It's the birthday of cartoonist, novelist, and playwright Jules Feiffer,  born in the Bronx (1929). He said of his childhood: "The only thing I wanted to be was grown up. Because I was a terrible flop as a child. You cannot be a successful boy in America if you cannot throw or catch a ball." He decided early on that he wanted to be a comic-strip artist, and when he was a teenager, he showed his work to the cartoonist Will Eisner, and Eisner gave him a job. Feiffer said, "[It was] ten dollars a week part-time — erasing pages, filling in blanks, and dreaming great dreams."
But he was drafted in 1951, and he did not take well to the Army. He said, "I was treated with open contempt by one form of authority or the other in the Army on a 24-hour basis." The experience inspired him to write a bitterly cynical cartoon strip about a four-year-old boy who is drafted by mistake. He tried to sell the strip to a variety of major newspapers, but nobody would buy it. So he finally turned to a new weekly newspaper in his neighborhood called the Village Voice. Over the next decade, the Village Voicebecame nationally prominent, and Feiffer's cartoons became nationally syndicated.
His strip in the Village Voice was one of the first cartoon strips to deal with adult themes such as sex, politics, and psychiatry. For most of his career, he has drawn and written all of his work in Central Park, which he considers his office. His cartoons are collected in books such as Feiffer's Marriage Manual (1967) and Feiffer on Nixon: The Cartoon Presidency (1974).

Thursday, December 19, 2013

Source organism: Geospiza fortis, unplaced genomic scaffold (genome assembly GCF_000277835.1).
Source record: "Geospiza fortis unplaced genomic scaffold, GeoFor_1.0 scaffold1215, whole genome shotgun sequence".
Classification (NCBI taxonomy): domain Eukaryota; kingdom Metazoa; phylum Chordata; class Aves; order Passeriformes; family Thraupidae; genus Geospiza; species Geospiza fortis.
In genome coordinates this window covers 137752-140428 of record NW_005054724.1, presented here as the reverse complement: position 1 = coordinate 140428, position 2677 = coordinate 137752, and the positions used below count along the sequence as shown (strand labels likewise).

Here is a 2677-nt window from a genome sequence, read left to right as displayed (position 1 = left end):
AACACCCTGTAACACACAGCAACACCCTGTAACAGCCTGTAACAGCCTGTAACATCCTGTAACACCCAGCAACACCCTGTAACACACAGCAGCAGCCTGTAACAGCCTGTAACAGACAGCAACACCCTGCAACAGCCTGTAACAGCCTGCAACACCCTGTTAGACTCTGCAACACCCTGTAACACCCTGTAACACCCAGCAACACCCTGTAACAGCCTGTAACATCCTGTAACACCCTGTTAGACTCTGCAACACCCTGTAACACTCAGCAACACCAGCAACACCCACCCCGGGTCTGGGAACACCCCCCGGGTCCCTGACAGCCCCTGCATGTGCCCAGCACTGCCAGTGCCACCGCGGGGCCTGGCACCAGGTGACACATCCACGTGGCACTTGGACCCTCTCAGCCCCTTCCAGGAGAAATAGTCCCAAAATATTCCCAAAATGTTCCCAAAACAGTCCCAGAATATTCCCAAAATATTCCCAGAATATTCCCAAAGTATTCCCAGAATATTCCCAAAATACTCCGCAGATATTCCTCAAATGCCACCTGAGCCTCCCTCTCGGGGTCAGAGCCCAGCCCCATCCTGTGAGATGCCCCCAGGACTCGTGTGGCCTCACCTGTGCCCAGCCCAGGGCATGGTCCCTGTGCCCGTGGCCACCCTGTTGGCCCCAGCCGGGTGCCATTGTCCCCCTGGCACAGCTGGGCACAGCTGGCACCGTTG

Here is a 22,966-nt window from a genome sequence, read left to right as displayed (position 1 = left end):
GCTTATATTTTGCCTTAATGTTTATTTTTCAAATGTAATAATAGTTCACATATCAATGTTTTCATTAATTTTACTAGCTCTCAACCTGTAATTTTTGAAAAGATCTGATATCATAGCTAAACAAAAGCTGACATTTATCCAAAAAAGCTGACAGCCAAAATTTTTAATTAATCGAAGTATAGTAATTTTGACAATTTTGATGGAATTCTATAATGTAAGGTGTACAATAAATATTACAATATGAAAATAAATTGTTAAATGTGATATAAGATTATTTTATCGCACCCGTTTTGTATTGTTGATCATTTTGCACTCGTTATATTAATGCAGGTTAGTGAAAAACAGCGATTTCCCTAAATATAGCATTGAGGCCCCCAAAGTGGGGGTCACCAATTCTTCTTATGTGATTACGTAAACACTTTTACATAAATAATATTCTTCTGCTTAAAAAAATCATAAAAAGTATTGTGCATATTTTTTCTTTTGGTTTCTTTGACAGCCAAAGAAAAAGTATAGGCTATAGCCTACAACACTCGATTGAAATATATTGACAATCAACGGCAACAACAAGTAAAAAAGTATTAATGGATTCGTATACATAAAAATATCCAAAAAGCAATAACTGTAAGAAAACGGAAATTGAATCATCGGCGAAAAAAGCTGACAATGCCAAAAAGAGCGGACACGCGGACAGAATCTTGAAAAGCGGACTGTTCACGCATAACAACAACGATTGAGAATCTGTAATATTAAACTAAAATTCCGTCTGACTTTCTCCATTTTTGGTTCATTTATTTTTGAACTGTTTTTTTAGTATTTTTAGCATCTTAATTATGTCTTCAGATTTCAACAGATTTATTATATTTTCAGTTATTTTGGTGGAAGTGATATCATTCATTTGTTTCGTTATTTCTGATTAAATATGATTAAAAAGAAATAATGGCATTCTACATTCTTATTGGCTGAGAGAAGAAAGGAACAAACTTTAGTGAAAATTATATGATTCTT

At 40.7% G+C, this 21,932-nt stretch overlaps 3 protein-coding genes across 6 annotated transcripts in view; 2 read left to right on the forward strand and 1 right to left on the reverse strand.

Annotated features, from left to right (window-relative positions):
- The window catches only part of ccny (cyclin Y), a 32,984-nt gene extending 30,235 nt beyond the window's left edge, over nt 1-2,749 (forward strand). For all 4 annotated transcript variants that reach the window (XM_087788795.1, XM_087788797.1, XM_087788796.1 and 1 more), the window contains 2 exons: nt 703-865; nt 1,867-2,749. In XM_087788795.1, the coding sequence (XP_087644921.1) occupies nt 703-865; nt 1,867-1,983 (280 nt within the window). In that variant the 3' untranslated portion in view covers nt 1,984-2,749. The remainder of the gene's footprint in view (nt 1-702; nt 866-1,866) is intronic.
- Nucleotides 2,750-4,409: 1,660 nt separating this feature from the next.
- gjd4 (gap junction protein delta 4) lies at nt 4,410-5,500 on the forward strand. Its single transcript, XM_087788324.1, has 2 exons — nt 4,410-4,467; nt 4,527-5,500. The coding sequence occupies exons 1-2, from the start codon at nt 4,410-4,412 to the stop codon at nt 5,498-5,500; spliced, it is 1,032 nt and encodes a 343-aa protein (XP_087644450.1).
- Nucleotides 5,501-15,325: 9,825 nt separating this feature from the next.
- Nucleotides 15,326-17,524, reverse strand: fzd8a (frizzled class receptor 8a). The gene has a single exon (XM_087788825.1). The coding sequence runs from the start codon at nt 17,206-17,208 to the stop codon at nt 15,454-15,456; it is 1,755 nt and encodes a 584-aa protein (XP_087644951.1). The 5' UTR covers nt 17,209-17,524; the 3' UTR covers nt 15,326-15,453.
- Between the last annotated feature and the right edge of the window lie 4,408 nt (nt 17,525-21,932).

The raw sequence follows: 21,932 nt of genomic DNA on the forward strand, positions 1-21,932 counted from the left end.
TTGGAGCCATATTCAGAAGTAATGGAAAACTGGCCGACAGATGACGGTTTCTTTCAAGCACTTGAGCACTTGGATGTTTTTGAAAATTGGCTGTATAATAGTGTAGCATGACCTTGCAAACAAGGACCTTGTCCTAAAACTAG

Department of What To Do Next

A reader kindly offered a comment expressing a wish to get back in touch. Waldo, being in the throes of elderism, didn't recognize the first name, and there was no profile or other link to puruse to find out who the kind reader is. Care to try again?

Well, of course they did.

Thought Leading

by JOHN HOLBO on DECEMBER 18, 2013
That’s not a good first sentence.

Tuesday, December 17, 2013

Want to be a genius? Start by being odd

Christopher Hart

Rise and Shine

Daily Rituals: How Great Minds Make Time, Find Inspiration, and Get to Work
By Mason Currey (Picador 278pp £12.99)

Matisse, 1944: the early bird gets the worm
Erik Satie may have worn chestnut-coloured velvet suits, eaten thirty-egg omelettes and founded the Church of Jesus Christ the Conductor, but this was just bohemian decoration. He also walked 12 miles into and out of Paris every day, composing all the way. In his introduction to this wonderfully entertaining little book, Mason Currey quotes V S Pritchett: 'Sooner or later, the great men turn out to be all alike. They never stop working. They never lose a minute. It is very depressing.'

It should come as no surprise, perhaps, that most high-achieving creative people who have given something permanent to the world are not really in the slightest bit bohemian. They discover for themselves Flaubert's famous advice that one should live like a bourgeois and put one's bohemianism into one's work.

Food is often of little importance, mere brain fuel. Patricia Highsmith lived on vodka, cereal and bacon and eggs. For lunch Ingmar Bergman ate a revolting sort of baby food made up of yoghurt and strawberry jam which he mixed in with cornflakes. In the evening he enjoyed watching Dallas...

Monday, November 25, 2013